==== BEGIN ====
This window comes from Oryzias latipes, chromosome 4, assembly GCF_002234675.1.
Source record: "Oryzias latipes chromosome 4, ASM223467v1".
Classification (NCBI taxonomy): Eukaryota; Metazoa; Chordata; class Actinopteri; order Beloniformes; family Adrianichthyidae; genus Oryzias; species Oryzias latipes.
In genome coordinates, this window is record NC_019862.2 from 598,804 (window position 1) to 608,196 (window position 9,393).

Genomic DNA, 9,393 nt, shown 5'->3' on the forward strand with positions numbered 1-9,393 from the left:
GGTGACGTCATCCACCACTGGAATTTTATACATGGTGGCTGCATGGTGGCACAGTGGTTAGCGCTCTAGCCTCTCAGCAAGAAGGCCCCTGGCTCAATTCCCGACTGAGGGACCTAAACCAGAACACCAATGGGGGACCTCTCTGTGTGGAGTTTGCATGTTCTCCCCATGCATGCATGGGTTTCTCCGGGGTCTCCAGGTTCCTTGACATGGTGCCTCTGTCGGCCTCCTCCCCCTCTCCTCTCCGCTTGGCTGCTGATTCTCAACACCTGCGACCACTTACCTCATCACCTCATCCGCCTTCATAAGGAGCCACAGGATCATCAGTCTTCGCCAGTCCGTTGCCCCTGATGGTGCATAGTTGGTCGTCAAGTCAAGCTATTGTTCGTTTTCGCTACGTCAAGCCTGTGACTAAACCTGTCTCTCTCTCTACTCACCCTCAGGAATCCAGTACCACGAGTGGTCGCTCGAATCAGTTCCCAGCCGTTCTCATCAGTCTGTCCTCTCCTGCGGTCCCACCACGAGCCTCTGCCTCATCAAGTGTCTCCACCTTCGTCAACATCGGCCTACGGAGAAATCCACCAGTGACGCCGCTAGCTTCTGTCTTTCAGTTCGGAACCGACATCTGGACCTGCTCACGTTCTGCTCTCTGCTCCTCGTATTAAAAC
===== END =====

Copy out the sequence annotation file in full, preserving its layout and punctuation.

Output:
This window comes from Oryzias latipes, chromosome 4, assembly GCF_002234675.1.
Source record: "Oryzias latipes chromosome 4, ASM223467v1".
Classification (NCBI taxonomy): Eukaryota; Metazoa; Chordata; class Actinopteri; order Beloniformes; family Adrianichthyidae; genus Oryzias; species Oryzias latipes.
In genome coordinates, this window is record NC_019862.2 from 598,804 (window position 1) to 608,196 (window position 9,393).

Genomic DNA, 9,393 nt, shown 5'->3' on the forward strand with positions numbered 1-9,393 from the left:
GGTGACGTCATCCACCACTGGAATTTTATACATGGTGGCTGCATGGTGGCACAGTGGTTAGCGCTCTAGCCTCTCAGCAAGAAGGCCCCTGGCTCAATTCCCGACTGAGGGACCTAAACCAGAACACCAATGGGGGACCTCTCTGTGTGGAGTTTGCATGTTCTCCCCATGCATGCATGGGTTTCTCCGGGGTCTCCAGGTTCCTTGACATGGTGCCTCTGTCGGCCTCCTCCCCCTCTCCTCTCCGCTTGGCTGCTGATTCTCAACACCTGCGACCACTTACCTCATCACCTCATCCGCCTTCATAAGGAGCCACAGGATCATCAGTCTTCGCCAGTCCGTTGCCCCTGATGGTGCATAGTTGGTCGTCAAGTCAAGCTATTGTTCGTTTTCGCTACGTCAAGCCTGTGACTAAACCTGTCTCTCTCTCTACTCACCCTCAGGAATCCAGTACCACGAGTGGTCGCTCGAATCAGTTCCCAGCCGTTCTCATCAGTCTGTCCTCTCCTGCGGTCCCACCACGAGCCTCTGCCTCATCAAGTGTCTCCACCTTCGTCAACATCGGCCTACGGAGAAATCCACCAGTGACGCCGCTAGCTTCTGTCTTTCAGTTCGGAACCGACATCTGGACCTGCTCACGTTCTGCTCTCTGCTCCTCGTATTAAAAC